Influences and Contributions
Beyond the post-11 September 2001 dilemmas, Khashoggi recognized that internal calls for reform would not be effective as long as elementary and secondary level curricula included theology as a teaching matter. He reasoned that such education should be confined to religious colleges and not be imposed on younger students, further identifying a challenge facing Saudi Arabia. Still, similar to many reformists, he has cautioned those who called for expedited change, arguing that such reforms cannot be imposed by fiat and must emerge from within the kingdom's delicately balanced constituencies.
Though a trained journalist with years of experience in various Saudi and pan-Arab outlets, Khashoggi earned his fame as editor in chief of Al-Watan, partly owned by descendants of the late King Faysal ibn Abd al-Aziz. Al-Watan, a leading independent outlet for openness, was founded in 2000 in Abha (Asir province), which is a major base of support for Saudi Islamists. The newspaper's opinion pages reflected pluralism and featured articles expressing diverse views. Over a short period of time, its contents angered Islamists for a variety of reasons, including debates around extremely sensitive women's issues such as identity cards and the right of women to drive, the central role of the Mutawwa'a (religious police) in society, and whether Saudis gave undue deference to established religious leaders. A series of articles condemning the Hay'at al-Amr bi'l-Ma'ruf wa'l-Nahi an al-Munkar (Committee for the Propagation of Virtue and the Prevention of Vice), as the mutawwa'ayyin are officially known, led Interior Minister Nayif bin Abd al-Aziz to scold Saudi journalists in public. To say that Al-Watan was a lively forum for debate, often raising the ire of leading members of the ruling family, would be an understatement.
Yet in the aftermath of the 12 May 2003 attacks on civilians in Riyadh, when twenty-five individuals were killed in three housing compounds, Khashoggi published an editorial titled "The Words of Ibn Taymiyya Are the Real Problem." In it, he managed to provoke Saudi Islamist elements, both establishment and opposition, because he broached the ideological basis of the system. Ibn Taymiyya (1268-1328) is considered to be the spiritual father of Wahhabism, and no one before the 22 May editorial asked how Saudis could justify killing innocent people, whether Muslim or not, in the name of Islam.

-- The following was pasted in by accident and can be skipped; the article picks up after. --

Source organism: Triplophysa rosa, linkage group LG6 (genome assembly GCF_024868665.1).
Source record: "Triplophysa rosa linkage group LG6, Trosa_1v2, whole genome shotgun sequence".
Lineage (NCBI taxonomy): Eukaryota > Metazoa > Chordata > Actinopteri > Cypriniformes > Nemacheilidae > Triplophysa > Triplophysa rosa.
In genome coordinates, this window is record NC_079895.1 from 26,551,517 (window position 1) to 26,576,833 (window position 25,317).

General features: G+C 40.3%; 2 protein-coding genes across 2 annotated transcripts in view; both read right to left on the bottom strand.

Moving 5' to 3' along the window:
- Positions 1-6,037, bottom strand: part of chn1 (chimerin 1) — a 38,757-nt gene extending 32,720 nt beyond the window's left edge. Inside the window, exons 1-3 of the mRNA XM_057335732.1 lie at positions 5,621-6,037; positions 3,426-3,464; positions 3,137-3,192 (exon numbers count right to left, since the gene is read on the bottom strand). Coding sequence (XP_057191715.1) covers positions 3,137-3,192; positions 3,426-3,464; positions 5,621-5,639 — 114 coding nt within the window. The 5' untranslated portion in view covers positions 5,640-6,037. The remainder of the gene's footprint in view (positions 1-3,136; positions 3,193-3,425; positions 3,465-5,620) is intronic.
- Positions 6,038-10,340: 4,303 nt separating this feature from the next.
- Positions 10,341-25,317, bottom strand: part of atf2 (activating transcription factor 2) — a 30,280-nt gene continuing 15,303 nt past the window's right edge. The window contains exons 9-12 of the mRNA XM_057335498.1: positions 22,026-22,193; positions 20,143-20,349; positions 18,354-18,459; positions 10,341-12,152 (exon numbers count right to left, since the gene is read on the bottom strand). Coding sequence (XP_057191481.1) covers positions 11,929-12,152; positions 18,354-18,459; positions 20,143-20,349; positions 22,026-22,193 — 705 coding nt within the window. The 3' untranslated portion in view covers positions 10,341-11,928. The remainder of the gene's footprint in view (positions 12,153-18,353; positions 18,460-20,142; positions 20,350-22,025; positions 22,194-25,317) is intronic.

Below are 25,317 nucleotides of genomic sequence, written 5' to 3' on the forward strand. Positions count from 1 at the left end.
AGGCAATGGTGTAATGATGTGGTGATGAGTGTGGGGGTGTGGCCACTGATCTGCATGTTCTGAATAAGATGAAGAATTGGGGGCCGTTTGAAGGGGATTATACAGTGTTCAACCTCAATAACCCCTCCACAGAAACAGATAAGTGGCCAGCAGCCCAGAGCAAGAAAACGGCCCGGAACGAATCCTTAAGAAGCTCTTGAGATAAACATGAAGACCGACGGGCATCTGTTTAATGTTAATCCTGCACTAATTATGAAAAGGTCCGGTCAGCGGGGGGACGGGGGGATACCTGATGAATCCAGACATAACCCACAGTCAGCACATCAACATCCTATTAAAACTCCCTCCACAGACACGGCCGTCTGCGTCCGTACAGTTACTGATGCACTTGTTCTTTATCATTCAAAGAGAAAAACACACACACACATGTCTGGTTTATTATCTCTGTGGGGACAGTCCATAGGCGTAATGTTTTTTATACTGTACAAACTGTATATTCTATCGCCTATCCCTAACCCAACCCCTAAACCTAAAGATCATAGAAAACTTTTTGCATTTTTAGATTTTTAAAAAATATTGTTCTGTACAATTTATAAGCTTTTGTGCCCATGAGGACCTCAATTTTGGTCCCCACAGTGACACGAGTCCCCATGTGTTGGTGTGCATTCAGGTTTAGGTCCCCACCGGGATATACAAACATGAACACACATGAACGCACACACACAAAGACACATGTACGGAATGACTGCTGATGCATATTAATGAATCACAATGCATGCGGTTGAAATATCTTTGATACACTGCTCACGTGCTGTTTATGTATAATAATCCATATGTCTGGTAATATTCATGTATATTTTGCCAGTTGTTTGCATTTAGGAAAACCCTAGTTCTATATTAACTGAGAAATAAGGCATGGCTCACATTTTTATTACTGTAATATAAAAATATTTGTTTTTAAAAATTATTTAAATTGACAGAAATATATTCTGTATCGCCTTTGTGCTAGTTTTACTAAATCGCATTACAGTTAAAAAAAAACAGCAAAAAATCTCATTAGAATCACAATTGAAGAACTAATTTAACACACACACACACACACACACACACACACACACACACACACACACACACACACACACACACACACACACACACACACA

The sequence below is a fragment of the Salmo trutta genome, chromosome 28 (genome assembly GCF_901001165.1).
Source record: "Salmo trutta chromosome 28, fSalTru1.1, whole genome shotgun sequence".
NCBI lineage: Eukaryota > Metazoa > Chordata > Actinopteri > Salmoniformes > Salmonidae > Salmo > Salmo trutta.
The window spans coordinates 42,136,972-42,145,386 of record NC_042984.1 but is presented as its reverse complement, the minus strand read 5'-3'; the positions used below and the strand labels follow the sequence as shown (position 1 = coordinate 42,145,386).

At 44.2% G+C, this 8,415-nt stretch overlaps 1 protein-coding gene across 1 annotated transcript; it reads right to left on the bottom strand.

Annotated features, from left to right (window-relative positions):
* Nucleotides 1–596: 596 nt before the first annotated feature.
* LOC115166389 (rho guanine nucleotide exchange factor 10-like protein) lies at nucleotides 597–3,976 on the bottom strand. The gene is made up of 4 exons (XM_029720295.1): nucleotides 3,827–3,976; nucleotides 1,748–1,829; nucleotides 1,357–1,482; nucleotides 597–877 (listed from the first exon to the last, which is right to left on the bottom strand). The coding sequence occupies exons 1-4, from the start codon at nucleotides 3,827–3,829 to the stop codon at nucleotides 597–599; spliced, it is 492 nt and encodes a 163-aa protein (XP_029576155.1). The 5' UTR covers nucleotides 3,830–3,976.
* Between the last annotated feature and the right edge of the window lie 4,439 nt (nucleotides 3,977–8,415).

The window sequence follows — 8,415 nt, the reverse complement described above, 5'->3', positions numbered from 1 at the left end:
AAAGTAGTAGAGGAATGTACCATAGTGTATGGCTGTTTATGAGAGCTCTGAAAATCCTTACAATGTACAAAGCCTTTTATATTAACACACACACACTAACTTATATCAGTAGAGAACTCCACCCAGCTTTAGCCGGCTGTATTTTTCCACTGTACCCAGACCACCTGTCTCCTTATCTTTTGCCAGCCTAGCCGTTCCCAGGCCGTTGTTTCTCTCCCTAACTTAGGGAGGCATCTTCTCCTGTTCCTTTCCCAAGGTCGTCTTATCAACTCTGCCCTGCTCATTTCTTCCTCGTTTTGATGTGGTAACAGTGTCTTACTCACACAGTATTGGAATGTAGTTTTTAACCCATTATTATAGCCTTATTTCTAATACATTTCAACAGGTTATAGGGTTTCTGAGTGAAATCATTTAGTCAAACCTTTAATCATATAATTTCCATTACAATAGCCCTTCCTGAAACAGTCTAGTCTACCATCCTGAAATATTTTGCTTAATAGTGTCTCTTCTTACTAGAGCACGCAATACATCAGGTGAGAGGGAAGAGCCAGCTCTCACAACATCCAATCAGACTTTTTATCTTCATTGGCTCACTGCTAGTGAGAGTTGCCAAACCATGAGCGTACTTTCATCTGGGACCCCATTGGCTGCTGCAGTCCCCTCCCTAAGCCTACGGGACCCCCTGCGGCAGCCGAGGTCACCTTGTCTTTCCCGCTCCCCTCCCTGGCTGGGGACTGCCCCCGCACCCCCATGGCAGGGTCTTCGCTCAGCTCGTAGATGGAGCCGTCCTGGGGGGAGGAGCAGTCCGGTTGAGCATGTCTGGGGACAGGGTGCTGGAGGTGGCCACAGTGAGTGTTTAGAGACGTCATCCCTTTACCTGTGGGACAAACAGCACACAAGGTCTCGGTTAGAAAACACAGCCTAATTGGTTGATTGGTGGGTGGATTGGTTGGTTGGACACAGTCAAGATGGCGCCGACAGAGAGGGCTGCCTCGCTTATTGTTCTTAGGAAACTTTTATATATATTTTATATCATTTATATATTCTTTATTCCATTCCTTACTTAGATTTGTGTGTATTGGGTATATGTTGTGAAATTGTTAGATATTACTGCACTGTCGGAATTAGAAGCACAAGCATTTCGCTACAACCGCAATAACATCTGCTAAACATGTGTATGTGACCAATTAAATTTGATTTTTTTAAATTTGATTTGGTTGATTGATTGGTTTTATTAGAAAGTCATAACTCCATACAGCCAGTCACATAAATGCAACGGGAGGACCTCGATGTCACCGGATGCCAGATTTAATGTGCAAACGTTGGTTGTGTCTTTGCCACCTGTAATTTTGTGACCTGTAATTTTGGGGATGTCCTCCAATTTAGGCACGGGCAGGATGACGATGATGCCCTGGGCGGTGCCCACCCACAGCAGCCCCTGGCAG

"How did these murderers permit [the spilling of] the blood of Muslims and children?" asked Khashoggi. He pointed his accusatory finger, declaring that those who murdered "based on a Fatwa of Ibn Taymiyya in his book The Jihad, that says that if the infidels take shelter behind Muslims, that is, if these Muslims become a shield for the infidels, it is permitted to kill the Muslims in order to reach the infidels are wrong, because ... it is a mistaken Fatwa that contradicts the way of the Prophet Muhammad."
These words did not, for obvious reasons, go down well with clerics and their acolytes. Few appreciated a lesson in theology from a liberal newspaper editor. On 27 May 2003, approximately two weeks after the suicide bombings in Riyadh, Khashoggi was fired by order of the Saudi Information Ministry.
Several years after he was dismissed from his editorship at Al-Watan in Riyadh, Khashoggi was reappointed in order to assert his journalistic expertise and rekindle the paper as a forum for serious debates, although conservative groups opposed his lesser-conservative outlook--as there were few liberal ideas in Saudi Arabia--and pressured him to go in 2003, the overall atmosphere changed throughout the kingdom over this short period of time. Most Saudi newspapers openly and audaciously discussed issues previously raised by Al-Watan, which provoked criticism. Khashoggi was thus a path breaker, as he combined the habit of asking probing questions with the vigorous discipline of an investigator.
- Al-Watan. Available from http://www.alwatan.com.sa.
- Arab News. Available from http://www.arabnews.com.
- "For Khashoggi, a Tangled Mix of Royal Service and Islamist Sympathies," New York Times, https://www.nytimes.com/2018/10/14/world/middleeast/jamal-khashoggi-saudi-arabia.html (December 11, 2018).
- Jamal Khashoggi. Foreign Exchange with Fareed Zakaria. Available from http://www.foreignexchange.tv/?q=node/772.
- "Jamal Khashoggi obituary," Guardian, https://www.theguardian.com/world/2018/oct/19/jamal-khashoggi-obituary (December 11, 2018).
- Khashoggi, Jamal. "A Saudi Asks, Why?" UAvailable from http://www.project-syndicate.org/print_commentary/khashoggi1/English.
- ------. "The Words of Ibn Taymiyya Are the Real Problem," Al-Watan (13 May 2003).
- "Time magazine made the right choice," USA Today, https://www.usatoday.com/story/opinion/2018/12/11/time-magazine-right-choice-person-year-talker/2276691002/ (December 11, 2018).